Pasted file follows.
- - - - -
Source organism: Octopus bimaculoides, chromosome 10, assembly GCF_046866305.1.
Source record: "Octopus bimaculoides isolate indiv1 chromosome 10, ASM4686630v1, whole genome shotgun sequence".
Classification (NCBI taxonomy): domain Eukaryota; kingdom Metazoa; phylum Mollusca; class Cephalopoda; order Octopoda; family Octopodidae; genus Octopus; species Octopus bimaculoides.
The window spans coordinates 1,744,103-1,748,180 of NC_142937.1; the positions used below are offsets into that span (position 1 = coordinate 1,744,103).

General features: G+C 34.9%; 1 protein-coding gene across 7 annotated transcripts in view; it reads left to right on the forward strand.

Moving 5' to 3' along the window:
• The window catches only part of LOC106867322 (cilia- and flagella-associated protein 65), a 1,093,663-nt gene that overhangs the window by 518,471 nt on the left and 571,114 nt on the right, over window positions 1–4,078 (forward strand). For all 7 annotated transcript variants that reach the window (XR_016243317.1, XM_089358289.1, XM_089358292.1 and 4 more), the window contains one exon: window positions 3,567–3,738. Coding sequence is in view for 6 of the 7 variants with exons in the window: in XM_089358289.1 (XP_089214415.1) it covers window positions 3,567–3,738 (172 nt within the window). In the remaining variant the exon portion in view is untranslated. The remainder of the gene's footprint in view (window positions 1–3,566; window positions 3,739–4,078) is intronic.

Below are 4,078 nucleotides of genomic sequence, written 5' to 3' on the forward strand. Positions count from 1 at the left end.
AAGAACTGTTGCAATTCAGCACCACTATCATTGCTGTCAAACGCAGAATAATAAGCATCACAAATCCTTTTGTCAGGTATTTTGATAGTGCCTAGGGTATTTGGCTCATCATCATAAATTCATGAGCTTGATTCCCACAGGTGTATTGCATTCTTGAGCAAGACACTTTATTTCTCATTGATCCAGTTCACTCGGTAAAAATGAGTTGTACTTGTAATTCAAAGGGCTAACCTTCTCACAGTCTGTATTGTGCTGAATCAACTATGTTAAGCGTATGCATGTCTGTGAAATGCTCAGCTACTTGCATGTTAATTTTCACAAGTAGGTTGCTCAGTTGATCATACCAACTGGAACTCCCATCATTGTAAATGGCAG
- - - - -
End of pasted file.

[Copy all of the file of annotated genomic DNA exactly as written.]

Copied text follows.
Source organism: Octopus bimaculoides, chromosome 10, assembly GCF_046866305.1.
Source record: "Octopus bimaculoides isolate indiv1 chromosome 10, ASM4686630v1, whole genome shotgun sequence".
Classification (NCBI taxonomy): domain Eukaryota; kingdom Metazoa; phylum Mollusca; class Cephalopoda; order Octopoda; family Octopodidae; genus Octopus; species Octopus bimaculoides.
The window spans coordinates 1,744,103-1,748,180 of NC_142937.1; the positions used below are offsets into that span (position 1 = coordinate 1,744,103).

General features: G+C 34.9%; 1 protein-coding gene across 7 annotated transcripts in view; it reads left to right on the forward strand.

Moving 5' to 3' along the window:
• The window catches only part of LOC106867322 (cilia- and flagella-associated protein 65), a 1,093,663-nt gene that overhangs the window by 518,471 nt on the left and 571,114 nt on the right, over window positions 1–4,078 (forward strand). For all 7 annotated transcript variants that reach the window (XR_016243317.1, XM_089358289.1, XM_089358292.1 and 4 more), the window contains one exon: window positions 3,567–3,738. Coding sequence is in view for 6 of the 7 variants with exons in the window: in XM_089358289.1 (XP_089214415.1) it covers window positions 3,567–3,738 (172 nt within the window). In the remaining variant the exon portion in view is untranslated. The remainder of the gene's footprint in view (window positions 1–3,566; window positions 3,739–4,078) is intronic.

Below are 4,078 nucleotides of genomic sequence, written 5' to 3' on the forward strand. Positions count from 1 at the left end.
AAGAACTGTTGCAATTCAGCACCACTATCATTGCTGTCAAACGCAGAATAATAAGCATCACAAATCCTTTTGTCAGGTATTTTGATAGTGCCTAGGGTATTTGGCTCATCATCATAAATTCATGAGCTTGATTCCCACAGGTGTATTGCATTCTTGAGCAAGACACTTTATTTCTCATTGATCCAGTTCACTCGGTAAAAATGAGTTGTACTTGTAATTCAAAGGGCTAACCTTCTCACAGTCTGTATTGTGCTGAATCAACTATGTTAAGCGTATGCATGTCTGTGAAATGCTCAGCTACTTGCATGTTAATTTTCACAAGTAGGTTGCTCAGTTGATCATACCAACTGGAACTCCCATCATTGTAAATGGCAG